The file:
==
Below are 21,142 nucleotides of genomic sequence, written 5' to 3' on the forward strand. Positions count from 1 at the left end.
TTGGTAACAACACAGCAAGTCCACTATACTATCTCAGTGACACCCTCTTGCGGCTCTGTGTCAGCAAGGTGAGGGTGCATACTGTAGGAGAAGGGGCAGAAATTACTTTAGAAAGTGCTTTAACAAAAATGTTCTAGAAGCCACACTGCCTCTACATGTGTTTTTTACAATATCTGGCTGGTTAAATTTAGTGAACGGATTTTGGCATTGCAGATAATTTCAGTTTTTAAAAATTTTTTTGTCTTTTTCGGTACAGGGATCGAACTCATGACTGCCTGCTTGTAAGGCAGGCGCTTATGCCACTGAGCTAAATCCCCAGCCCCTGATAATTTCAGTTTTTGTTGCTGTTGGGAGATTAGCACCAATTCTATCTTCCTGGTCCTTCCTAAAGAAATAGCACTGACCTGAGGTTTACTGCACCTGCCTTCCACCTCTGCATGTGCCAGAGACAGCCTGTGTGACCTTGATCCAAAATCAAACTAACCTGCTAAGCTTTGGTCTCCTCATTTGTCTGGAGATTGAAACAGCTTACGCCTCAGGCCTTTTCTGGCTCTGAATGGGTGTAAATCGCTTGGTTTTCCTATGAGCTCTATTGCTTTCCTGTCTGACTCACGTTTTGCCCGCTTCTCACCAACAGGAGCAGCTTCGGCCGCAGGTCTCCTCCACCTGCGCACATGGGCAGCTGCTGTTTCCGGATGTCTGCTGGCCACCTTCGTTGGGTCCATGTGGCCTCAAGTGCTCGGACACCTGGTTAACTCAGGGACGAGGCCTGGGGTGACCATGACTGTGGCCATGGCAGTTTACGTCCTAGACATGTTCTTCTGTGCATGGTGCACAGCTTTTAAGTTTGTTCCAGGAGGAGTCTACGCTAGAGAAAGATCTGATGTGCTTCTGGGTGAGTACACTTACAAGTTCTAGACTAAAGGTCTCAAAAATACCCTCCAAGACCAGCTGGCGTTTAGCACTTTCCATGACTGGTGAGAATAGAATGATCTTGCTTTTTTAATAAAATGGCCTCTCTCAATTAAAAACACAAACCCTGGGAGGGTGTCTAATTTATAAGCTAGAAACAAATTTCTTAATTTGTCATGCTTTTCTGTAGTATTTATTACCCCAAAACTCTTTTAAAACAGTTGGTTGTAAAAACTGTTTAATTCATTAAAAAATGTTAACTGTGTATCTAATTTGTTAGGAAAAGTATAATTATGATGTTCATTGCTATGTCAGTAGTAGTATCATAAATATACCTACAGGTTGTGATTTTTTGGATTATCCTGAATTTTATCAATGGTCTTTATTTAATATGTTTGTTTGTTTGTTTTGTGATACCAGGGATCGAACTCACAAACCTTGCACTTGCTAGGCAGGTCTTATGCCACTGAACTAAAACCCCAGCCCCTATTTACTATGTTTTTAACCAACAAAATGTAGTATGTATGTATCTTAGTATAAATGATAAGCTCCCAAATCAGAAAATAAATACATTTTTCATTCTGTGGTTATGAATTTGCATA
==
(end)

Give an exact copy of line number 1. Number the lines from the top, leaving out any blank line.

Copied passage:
Below are 21,142 nucleotides of genomic sequence, written 5' to 3' on the forward strand. Positions count from 1 at the left end.